2. WHAT IS MANGA? Manga is the Japanese word for comics. It is used in the English-speaking world as a generic term for allcomic books and graphic novels that were originally published in Japan. Manga is often considered an artistic andstorytelling style that can also encompass non-Japanese works, however. The term "AmeriManga" is sometimesused to refer to comics created by American artists in a manga style. Manwha is the Korean equivalent of that idea. In Japan, manga is either read in serialized form in monthly magazines or comic books, or in graphic novels,which are book-length comics. All formats exist in translation, but graphic novels are much more common andcan fill a number of shelves at the local comic shop or bookstore. The word itself was popularized by the famous woodblock print artist Hokusai, but, contrary to a popularmyth, it was not invented by him. The word is composed of two Chinese characters—the first meaning "in spiteof oneself" or "lax" and the second meaning "picture"—and has been used to describe various comical images forat least two centuries.
3. N A R R AT I V E , S T Y L E A N D A RT OF MANGA Supposed Eastern iconophilia surfaces in the reception of western comics. The Japanese public and manga artists often describeEuropean and American comics as too wordy or literary. Sometimes, Western comic strip authors themselves criticize some of theseiconoclastic tendencies. French artist Baudoin for instance, who made some work for the Japanese publishing house Kodansha states thathe has "never worked with a Japanese scriptwriter, because in Japan, they do use a lot of images without text. European scriptwriters act as ifa page is valuable, as if it has to contain as much as possible. Publishers too think its abnormal when you draw three pages of clouds alone,while that may actually be necessary sometimes" (Meesters 1997, my translation). The amount of wordless passages in any volume of manga may be striking to the Western eye. To read manga is to read images - therhythm is determined by the sequence of images. Of course, western comics also have a genre known as sourds - wordless comics. A scene that would normally (at least, from a western point of view) be captured in a single pane - with the necessary (or if you willredundant) descriptive information - is now cut up over different frames. The isolated frames, with alternating camera-angles, are puttogether in a visual continuum. Especially fighting scenes provide excellent illustrative material to this technique. For instance, the narrativein Crying Freeman (Koike & Ikegami 1994) proceeds through a rapid succession of images in the visual chain. Sometimes only subtle details such as hair color or clothing mark the difference between characters, making it necessary for the readerto be acquainted with the manga reading code in order to keep up with the story. Realistic artists such as Otomo or Shirato are exceptionaland their approach fits more closely within the western paradigm of individual style.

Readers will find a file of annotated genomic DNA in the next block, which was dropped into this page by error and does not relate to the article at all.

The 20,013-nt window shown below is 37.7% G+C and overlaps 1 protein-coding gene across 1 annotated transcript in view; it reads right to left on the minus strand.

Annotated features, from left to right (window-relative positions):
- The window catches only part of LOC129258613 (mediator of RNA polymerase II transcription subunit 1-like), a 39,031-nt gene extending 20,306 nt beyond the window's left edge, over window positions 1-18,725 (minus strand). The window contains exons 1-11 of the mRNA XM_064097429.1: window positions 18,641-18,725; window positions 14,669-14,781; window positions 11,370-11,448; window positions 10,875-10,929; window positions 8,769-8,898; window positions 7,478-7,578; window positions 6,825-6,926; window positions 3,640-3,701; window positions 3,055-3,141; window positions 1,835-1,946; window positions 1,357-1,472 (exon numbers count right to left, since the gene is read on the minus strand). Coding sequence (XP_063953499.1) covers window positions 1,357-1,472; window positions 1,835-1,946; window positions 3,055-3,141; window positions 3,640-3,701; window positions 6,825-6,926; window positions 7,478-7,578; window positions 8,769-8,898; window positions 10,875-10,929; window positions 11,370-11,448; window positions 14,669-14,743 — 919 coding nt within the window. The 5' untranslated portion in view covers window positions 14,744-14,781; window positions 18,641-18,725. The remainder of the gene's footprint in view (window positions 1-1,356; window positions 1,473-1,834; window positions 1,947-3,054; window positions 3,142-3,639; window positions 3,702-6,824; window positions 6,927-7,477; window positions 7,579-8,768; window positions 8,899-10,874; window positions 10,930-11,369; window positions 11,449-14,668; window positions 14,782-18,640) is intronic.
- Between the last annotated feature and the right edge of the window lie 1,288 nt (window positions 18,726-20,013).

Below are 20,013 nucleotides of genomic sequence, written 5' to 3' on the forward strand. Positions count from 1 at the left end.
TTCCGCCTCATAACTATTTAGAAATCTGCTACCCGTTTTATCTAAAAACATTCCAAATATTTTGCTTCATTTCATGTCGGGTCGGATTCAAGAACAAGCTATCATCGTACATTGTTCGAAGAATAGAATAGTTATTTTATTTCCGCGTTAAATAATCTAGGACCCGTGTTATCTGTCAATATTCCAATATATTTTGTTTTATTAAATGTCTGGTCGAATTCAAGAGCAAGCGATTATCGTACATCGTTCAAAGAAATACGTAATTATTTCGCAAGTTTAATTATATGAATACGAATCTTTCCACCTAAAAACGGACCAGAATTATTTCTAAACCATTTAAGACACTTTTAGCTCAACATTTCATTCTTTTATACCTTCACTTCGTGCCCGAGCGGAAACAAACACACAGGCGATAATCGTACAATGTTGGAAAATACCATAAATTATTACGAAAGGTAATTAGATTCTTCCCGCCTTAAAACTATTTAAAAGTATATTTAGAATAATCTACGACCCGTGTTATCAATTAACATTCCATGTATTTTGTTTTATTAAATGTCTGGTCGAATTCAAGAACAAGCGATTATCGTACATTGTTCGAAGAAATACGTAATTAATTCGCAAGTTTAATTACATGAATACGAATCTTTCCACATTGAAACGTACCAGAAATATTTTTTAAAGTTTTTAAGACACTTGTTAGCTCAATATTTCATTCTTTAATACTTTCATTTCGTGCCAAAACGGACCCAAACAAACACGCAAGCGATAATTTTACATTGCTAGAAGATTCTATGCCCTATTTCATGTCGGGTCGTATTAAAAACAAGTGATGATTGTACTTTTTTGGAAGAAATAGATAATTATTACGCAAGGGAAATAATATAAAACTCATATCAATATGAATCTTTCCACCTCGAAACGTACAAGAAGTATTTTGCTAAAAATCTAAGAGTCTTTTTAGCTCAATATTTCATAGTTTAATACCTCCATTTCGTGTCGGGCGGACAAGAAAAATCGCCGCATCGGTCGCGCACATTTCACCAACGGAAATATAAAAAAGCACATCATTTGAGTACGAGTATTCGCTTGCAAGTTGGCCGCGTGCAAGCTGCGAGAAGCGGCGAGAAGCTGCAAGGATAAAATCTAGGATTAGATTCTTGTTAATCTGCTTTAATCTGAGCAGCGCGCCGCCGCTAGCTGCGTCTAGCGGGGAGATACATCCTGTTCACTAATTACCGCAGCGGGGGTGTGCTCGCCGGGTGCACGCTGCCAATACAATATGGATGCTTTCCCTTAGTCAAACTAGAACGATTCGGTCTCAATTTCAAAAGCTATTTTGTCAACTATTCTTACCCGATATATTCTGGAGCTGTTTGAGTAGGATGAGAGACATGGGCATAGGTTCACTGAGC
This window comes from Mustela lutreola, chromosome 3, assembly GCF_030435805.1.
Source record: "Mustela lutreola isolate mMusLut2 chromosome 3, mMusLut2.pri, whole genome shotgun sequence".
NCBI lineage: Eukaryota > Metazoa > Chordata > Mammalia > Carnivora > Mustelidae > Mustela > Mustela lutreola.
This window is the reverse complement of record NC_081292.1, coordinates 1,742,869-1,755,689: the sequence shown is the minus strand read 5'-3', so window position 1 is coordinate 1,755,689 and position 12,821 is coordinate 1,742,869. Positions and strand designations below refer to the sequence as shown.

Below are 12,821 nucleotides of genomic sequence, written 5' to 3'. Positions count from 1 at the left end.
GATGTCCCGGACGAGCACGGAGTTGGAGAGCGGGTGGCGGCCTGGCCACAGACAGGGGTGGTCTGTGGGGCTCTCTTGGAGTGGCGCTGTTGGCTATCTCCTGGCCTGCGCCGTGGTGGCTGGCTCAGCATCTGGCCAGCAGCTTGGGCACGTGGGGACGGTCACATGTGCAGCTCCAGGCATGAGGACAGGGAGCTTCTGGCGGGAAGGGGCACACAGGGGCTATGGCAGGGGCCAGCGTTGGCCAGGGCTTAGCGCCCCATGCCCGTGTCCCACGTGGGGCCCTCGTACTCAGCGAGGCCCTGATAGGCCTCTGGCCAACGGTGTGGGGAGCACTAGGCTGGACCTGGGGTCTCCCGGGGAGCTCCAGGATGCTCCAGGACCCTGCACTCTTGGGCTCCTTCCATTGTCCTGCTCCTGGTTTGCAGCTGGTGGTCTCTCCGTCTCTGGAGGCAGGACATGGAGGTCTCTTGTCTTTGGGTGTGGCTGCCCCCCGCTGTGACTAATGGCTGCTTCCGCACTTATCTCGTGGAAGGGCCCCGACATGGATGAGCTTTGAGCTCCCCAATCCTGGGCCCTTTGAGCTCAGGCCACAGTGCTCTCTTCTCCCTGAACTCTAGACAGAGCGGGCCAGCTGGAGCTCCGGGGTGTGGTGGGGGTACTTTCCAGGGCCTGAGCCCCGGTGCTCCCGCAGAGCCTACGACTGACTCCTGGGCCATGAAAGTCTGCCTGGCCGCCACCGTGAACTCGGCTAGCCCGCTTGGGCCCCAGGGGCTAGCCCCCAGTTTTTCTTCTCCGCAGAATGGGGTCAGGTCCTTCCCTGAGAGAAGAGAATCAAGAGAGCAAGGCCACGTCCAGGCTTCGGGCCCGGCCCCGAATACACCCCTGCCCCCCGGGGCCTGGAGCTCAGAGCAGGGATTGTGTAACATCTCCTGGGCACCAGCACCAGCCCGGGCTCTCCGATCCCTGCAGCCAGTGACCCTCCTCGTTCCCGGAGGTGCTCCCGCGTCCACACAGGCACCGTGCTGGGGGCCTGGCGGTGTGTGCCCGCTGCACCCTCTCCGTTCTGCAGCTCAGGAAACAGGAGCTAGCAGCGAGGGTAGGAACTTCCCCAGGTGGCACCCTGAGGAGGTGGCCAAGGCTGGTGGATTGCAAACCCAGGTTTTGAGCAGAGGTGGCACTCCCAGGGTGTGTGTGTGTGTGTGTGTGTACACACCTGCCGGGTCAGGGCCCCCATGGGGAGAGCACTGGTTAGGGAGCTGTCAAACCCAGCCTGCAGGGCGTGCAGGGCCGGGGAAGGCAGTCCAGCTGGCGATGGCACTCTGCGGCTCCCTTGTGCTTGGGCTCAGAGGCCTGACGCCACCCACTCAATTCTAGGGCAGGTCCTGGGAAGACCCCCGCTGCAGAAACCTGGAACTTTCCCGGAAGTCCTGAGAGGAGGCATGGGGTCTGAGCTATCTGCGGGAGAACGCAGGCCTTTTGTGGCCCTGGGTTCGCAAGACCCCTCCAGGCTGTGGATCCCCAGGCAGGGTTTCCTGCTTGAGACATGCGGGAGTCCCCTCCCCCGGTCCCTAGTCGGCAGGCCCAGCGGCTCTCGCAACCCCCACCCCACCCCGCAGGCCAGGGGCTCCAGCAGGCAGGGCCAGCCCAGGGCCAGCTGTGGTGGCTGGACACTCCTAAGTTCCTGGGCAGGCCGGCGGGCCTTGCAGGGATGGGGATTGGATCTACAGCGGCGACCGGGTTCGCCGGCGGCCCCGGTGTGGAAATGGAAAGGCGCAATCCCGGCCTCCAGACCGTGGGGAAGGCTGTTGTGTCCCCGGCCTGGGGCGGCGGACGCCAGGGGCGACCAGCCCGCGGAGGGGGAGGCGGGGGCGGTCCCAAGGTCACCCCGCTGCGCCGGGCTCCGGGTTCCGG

4. EASTERN AND WESTERN CHARACTERS Manga characters tend to look more unrealistic. They have verylarge eyes and are very cartoon like rather than actually looking like areal person. Western characters tend to look more realistic, like a real person.Their faces tend to be able more detailed so they look convincing.None of their features tend to be exaggerated.
5. NARRATIVE Manga, unlike a lot of western comics, covers a really wide range of audiences. western comics tendto be stereotypically superhero-ey. Mangas have a more dynamic narrative, every panel is filled with action lines and stuff like that, theyare also very technical, they put a mind blowing attention to perspective and every other detail. Graphic novels tend to be more slow passed and have more text, and these days they tend to be very"artsy“.
6. ANALYSIS Japanese manga comics want to introduce cinematics into their manga;. Te wholeseries of the above manga, the girl was looking up in the sky, feeling lovelorn. She was justrejected by the male lead character, and on the next page the top panel shows only the stars(she was looking at the sky), while could only softly whisper the name of her lover in hereyes. That’s the beauty of manga comics; it tries to make the reader imagine thecinematics behind the whole panel of pictures. It’s almost like watching a romanticmovie and the lovelorn person was just staring into space, wishing to be with the person heor she loves. And if you notice every manga comic, rather it be Bleach, Naruto, or One Piece, thereare occasions where you just see one character taking up a whole page, looking cool, andother occasions where very small panels are made to reveal small & deliberate movements. The manga comic artist tries to bring out the perspective of the panel, making it lookdynamic and engaging, just like a movie.